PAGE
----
Raspberries are among the hardiest of the bush fruits. Some varieties will withstand minus 35 degrees and still produce fruit.
There are three types of raspberries -- red, black and purple. Red raspberries are the hardiest and grow well along the Front Range. Black and purple raspberries do better in milder climates like the fruit producing areas on the western slope.
Domestic raspberries are either summer-bearing plants, which produce fruit in June, or fall-bearing plants, which produce fruit in the late summer and fall. Summer-bearing plants flower and bear fruit on canes that grew the previous year. Once they fruit, those canes won't produce a crop again and should be removed.
Summer-bearing raspberries produce little sucker growth. Their long canes need to be supported by a trellis during the winter months to keep them from being damaged by strong winds. Recommended summer-bearing varieties are Latham, Boyne, Laura and Honey Queen.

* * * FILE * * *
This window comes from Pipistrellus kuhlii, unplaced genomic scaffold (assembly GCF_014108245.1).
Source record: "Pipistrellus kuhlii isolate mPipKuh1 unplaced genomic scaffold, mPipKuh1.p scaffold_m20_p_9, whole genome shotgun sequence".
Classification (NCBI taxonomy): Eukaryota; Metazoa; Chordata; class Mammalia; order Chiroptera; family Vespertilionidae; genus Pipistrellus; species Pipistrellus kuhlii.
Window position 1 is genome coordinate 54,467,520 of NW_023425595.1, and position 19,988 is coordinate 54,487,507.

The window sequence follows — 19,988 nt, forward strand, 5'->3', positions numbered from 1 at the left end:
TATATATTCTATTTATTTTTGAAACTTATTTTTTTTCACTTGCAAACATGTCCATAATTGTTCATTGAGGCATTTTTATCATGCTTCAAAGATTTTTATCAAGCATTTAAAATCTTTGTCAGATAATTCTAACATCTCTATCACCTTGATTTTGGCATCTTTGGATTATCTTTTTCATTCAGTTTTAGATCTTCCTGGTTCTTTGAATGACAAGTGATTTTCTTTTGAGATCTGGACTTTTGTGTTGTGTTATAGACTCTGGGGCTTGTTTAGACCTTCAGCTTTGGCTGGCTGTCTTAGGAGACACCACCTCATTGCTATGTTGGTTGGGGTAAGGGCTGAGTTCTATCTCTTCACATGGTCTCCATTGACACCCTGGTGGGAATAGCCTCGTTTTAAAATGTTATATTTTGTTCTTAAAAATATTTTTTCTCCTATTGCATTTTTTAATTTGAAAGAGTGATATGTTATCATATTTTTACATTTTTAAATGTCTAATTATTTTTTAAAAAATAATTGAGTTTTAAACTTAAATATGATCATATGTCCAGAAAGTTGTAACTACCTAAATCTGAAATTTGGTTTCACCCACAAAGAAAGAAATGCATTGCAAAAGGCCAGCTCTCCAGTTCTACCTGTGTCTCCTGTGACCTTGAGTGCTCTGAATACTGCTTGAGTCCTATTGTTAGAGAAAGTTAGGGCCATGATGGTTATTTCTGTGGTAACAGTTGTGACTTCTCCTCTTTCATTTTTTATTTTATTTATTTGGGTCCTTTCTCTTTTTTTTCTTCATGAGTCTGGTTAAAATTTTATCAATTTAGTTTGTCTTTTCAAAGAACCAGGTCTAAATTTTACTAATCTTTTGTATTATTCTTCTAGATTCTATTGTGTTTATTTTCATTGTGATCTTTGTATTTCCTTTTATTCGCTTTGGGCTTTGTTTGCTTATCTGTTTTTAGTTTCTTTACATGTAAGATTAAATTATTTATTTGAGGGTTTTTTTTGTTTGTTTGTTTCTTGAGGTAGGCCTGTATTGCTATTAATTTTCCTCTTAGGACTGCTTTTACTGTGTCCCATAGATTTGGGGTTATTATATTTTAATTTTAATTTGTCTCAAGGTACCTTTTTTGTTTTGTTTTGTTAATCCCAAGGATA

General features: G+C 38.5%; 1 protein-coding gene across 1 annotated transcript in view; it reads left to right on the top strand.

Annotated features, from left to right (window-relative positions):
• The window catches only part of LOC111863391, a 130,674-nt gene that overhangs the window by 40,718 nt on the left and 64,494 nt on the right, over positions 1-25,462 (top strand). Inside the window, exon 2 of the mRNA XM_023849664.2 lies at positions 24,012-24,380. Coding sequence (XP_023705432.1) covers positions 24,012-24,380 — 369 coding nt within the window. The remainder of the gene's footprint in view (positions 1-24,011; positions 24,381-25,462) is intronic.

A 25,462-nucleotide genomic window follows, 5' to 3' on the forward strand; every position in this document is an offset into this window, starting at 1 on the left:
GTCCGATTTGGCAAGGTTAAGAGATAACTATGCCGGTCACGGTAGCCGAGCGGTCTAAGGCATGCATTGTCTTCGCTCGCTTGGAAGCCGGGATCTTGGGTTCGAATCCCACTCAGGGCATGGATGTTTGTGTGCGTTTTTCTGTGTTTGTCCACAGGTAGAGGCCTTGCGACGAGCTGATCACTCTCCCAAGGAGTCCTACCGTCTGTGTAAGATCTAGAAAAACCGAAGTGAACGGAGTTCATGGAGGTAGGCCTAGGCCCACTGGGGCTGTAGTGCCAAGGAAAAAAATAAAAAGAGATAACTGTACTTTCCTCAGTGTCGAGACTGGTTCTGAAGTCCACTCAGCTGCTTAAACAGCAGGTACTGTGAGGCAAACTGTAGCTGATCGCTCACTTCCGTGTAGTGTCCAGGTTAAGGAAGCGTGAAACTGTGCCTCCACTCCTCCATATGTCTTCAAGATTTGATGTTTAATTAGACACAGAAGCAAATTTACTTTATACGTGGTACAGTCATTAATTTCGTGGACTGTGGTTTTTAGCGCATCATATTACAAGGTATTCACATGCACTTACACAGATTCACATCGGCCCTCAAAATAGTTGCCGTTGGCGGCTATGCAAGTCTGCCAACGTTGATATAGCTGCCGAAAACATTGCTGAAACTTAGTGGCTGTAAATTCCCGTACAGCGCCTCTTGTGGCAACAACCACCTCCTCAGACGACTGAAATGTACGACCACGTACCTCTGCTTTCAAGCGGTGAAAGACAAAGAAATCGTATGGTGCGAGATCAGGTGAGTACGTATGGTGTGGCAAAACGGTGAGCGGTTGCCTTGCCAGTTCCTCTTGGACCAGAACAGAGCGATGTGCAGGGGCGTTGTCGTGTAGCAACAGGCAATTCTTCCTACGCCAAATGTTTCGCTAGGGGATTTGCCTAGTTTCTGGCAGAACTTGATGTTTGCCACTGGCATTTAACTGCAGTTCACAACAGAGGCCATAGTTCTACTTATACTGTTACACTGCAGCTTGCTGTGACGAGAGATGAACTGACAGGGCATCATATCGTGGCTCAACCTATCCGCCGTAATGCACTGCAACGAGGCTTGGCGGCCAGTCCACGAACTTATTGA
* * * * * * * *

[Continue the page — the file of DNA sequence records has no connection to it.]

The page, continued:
Fall varieties bear fruit on new growth produced in the summer. Those canes will produce a light early summer crop the next summer. After that, the canes should be removed. Fall-bearing canes can be cut down to the ground in early spring if an early crop of fruit isn't wanted. Fall-bearing varieties include Heritage, September Red, Fall Red, Red Wing, Amity, Pathfinder, Trailblazer, Plainsman, Perrone's Red, Caroline, Autumn Bliss, Goldie and Anna.
Raspberries require a good soil with slight acidity and adequate drainage. New plants should be planted in the spring before they start to grow. Raspberries also require one to three inches of water a week. More water is required as the berries get close to harvest.
Raspberries should be picked early in the morning while temperatures are cool. When picked, the fruit should not be squeezed or pulled, but rolled off of the stem.
For "Soil tests" listen to message number 1606.
For more information, see the following Colorado State University Extension fact sheet(s).
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Updated Thursday, February 06, 2014